Topics: NZ Music, Waiata Māori

Finalists announced for 2015 Waiata Māori Music Awards

  • North Island: East Coast

The nominated finalists list was announced recently for this year's coveted Waiata Māori Music Awards, which includes posthumous acknowledgements for Tama Huata, and Mauriora Kingi, for their respective contributions for Māori music and performing arts, and the Quin Tikis.

Tama Tūranga Huata will receive posthumously the Lifetime Contribution to Māori Music Award, one of the top titles at this music awards event that he founded only eight years ago.

Known as one of Aotearoa's best-known advocates of Māori performing arts and a mentor to many performers in the music and entertainment industry, Huata was at the forefront of the renaissance of Māori performing arts during the 1980s, and a group leader of the Te Māori Exhibition in San Francisco during this time.  In 1983, he established the Kahurangi Māori Dance Theatre, a group that has toured the world for more than 30 years.

In 1991, Huata formed Te Wānanga Whare Tapere o Takitimu, the first institution to offer a degree course in traditional Māori performing arts.  In 2007, he launched the first national awards event recognising Māori music and performers, with the inaugural national Waiata Māori Music Award ceremony held in 2008.

Tama Huata was 64 years old when he passed away earlier this year in February.

The Lifetime Contribution to Māori Music Award is for an individual or group that has dedicated a large part of their life, time and career to the promotion and development of Māori music in contemporary or traditional styles.

The Keeper of Traditions Award will be posthumously awarded to Mauriora Kingi, who worked to further Māori in the arts, as well as local and central government.

The Te Arawa/Tainui descendant was involved in Māori performing arts and speech competitions as a tutor since the 1980s.

Kingi was one of the longest serving judges for Te Matatini national kapa haka competition, as well as a former chair for National Standing Body and Whakaruruhau for Te Reo, Tikanga and Performing Arts.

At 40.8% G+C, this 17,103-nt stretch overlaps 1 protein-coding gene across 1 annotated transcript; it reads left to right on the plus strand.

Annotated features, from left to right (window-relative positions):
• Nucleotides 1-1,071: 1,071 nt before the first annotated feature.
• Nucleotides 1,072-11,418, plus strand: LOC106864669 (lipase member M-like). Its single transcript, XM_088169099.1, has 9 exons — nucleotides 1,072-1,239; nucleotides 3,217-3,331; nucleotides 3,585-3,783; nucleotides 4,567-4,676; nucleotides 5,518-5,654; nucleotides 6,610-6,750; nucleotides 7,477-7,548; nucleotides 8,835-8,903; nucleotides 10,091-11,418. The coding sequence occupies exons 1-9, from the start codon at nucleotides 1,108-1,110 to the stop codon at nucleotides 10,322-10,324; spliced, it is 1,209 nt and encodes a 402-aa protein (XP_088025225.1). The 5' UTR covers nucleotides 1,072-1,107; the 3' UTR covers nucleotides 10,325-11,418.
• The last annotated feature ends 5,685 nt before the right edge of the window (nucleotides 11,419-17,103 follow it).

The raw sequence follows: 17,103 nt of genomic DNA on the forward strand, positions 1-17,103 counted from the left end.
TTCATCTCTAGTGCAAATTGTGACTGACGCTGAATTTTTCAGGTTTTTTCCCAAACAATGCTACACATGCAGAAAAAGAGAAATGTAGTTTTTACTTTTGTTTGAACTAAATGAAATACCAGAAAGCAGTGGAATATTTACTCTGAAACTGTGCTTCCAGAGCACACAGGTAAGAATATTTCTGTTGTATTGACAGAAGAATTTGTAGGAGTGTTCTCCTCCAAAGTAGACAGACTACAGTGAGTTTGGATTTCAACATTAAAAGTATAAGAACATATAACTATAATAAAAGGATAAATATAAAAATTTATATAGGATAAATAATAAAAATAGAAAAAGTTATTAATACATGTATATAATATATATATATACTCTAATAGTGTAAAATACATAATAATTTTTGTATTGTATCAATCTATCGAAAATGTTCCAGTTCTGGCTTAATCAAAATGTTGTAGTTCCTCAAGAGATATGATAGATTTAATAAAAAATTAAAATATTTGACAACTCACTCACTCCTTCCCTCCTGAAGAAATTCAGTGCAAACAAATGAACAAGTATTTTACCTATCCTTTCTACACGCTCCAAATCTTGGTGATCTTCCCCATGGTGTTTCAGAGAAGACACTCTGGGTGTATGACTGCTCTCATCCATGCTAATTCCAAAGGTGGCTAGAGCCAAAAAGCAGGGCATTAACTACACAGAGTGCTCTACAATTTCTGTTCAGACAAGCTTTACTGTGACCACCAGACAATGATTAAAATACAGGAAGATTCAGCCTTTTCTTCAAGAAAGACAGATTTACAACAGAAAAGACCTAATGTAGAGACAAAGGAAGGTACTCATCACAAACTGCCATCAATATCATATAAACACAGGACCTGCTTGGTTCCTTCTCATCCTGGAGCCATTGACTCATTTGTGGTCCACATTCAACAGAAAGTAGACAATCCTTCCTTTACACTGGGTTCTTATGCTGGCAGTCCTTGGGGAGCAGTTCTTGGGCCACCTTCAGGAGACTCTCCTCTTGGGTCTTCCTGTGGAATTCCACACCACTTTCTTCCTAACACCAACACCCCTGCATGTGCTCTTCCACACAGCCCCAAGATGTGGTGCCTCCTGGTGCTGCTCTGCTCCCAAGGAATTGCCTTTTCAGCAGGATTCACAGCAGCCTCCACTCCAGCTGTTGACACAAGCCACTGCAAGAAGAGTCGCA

More recently, he worked as the Kaupapa Māori Director at the Rotorua Lakes Council.

Mauriora Kingi was 53 years old when he passed away in June, just a few days after he was awarded the New Zealand Order of Merit in the Queen’s Birthday honours for services to Māori.

He will be the recipient of the Keeper of Traditions Award, which recognises an individual, who is or has been dedicated to the teaching of Māori culture in music.

This year’s Māori Music Industry Award recipient was known as one of New Zealand’s first Māori rock ‘n’ roll showbands.

The Quinn Tikis originally formed in Rotorua but moved to Auckland to perform before arriving in Australia in 1964 to further their career.  

Within a 10-year period from the 1960s to the 1970s, the band hosted numerous musicians, including Rim D Paul, Eddie Low and Keri Summers.

The band also starred in two New Zealand movies during the 1960s; Runaway and Don’t Let It Get You. They travelled the world and completed four tours of duty entertaining America and Anzac forces in Vietnam.

The Quinn Tikis will be the recipient of the Māori Music Industry Award, which is for an individual, Māori or non-Māori, who is or has been active in the New Zealand music industry (production, promotion, operations, management) who has, through their dedication to Māori music, made a positive impact on Māori music.

This year’s Waiata Māori Music Awards ceremony will be held on September 11 in Hastings.

Here's the Quin Tikis' Guitar Boogie Shuffle from 1966: